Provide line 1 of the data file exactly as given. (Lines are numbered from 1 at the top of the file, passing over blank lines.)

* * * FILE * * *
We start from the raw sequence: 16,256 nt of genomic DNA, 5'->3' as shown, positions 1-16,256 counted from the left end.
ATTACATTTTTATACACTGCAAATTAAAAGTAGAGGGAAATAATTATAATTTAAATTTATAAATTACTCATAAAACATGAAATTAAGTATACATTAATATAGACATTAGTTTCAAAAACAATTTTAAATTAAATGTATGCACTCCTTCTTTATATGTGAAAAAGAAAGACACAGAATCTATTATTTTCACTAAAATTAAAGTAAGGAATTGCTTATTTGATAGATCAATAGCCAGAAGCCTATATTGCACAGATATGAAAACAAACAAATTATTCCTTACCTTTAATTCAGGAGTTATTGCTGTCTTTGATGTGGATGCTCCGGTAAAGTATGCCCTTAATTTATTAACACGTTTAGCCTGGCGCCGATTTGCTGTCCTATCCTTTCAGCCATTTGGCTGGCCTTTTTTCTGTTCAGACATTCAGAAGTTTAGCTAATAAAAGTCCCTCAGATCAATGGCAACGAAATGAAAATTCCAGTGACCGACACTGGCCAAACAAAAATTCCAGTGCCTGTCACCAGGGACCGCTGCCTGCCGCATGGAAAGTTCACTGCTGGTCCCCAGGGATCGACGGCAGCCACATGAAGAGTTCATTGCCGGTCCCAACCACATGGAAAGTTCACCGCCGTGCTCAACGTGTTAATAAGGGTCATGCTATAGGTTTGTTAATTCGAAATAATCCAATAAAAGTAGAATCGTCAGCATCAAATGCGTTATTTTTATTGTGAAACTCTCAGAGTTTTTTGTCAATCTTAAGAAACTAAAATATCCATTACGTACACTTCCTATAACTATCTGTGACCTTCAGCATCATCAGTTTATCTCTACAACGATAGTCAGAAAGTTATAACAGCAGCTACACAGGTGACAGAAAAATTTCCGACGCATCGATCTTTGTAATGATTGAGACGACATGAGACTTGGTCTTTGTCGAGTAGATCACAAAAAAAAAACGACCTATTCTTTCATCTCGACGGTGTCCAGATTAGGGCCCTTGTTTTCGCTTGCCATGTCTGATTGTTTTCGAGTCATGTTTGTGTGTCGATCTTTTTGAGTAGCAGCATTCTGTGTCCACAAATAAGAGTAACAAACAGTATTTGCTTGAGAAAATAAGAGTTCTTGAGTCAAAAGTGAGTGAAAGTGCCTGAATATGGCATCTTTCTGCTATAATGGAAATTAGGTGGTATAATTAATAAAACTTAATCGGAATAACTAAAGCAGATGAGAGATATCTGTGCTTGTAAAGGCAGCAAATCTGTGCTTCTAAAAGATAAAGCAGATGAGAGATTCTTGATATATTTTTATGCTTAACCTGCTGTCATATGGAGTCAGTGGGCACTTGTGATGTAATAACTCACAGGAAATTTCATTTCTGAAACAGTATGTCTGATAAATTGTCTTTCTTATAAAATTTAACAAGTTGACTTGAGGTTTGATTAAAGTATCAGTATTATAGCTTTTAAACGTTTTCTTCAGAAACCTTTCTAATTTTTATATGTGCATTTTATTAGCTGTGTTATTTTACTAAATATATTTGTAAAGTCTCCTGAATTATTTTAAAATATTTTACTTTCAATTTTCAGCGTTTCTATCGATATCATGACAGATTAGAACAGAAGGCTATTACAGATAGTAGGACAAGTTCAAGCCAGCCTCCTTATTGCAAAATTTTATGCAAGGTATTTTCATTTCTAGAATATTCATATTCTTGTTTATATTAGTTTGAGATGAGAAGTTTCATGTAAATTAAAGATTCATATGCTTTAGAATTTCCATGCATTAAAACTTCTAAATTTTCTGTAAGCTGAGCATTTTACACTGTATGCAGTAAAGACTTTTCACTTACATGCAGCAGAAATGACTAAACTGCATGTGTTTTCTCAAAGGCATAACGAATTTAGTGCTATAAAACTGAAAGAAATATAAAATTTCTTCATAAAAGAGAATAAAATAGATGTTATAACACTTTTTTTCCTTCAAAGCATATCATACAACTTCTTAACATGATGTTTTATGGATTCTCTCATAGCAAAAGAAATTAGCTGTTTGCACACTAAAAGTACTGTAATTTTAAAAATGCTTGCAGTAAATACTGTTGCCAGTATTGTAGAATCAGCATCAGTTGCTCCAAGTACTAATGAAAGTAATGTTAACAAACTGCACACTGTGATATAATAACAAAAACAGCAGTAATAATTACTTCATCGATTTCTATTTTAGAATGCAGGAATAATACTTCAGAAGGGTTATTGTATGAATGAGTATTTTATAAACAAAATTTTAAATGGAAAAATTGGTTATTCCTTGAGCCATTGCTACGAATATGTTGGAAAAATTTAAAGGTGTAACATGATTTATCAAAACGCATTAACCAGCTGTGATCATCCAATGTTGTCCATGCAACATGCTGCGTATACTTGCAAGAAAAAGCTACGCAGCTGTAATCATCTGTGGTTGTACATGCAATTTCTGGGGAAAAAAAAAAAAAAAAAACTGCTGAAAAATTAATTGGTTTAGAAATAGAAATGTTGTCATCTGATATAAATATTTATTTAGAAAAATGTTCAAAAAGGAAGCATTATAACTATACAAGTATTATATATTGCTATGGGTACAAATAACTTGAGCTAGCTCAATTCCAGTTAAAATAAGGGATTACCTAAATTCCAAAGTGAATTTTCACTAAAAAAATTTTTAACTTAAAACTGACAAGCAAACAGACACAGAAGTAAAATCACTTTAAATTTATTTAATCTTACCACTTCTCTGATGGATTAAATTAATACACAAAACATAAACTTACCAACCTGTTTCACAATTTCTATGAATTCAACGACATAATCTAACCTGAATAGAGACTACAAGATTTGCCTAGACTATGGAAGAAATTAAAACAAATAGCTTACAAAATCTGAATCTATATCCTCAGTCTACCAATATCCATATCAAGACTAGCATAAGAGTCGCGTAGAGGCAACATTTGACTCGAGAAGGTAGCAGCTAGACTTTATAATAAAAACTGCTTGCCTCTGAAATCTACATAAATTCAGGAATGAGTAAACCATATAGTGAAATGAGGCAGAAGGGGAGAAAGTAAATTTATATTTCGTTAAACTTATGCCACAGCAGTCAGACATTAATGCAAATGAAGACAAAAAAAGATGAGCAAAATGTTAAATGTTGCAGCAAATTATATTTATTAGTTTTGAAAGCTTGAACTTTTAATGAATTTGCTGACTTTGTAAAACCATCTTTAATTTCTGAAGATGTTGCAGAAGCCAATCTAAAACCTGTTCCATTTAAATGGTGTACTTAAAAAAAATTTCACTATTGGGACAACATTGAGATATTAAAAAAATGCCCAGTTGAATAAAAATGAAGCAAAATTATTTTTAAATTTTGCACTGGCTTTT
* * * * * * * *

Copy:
We start from the raw sequence: 16,256 nt of genomic DNA, 5'->3' as shown, positions 1-16,256 counted from the left end.